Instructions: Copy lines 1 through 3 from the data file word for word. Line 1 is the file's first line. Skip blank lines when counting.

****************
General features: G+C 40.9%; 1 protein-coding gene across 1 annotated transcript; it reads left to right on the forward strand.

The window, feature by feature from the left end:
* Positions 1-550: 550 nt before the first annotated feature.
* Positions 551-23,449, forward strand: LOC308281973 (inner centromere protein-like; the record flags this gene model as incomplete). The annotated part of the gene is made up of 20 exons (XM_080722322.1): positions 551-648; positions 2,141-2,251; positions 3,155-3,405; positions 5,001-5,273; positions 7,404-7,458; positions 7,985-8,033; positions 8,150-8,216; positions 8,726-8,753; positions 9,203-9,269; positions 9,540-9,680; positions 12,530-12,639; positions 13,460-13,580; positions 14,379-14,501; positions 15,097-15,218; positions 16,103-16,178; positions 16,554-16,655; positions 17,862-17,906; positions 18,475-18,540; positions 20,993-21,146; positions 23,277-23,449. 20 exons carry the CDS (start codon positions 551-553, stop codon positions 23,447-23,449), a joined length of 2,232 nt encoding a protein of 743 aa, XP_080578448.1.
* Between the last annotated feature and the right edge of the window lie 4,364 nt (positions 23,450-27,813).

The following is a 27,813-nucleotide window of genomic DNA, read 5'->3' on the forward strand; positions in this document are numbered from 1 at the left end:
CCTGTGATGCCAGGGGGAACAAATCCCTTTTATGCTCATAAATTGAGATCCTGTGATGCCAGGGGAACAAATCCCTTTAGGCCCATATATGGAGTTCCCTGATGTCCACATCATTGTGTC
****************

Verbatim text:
General features: G+C 40.9%; 1 protein-coding gene across 1 annotated transcript; it reads left to right on the forward strand.

The window, feature by feature from the left end:
* Positions 1-550: 550 nt before the first annotated feature.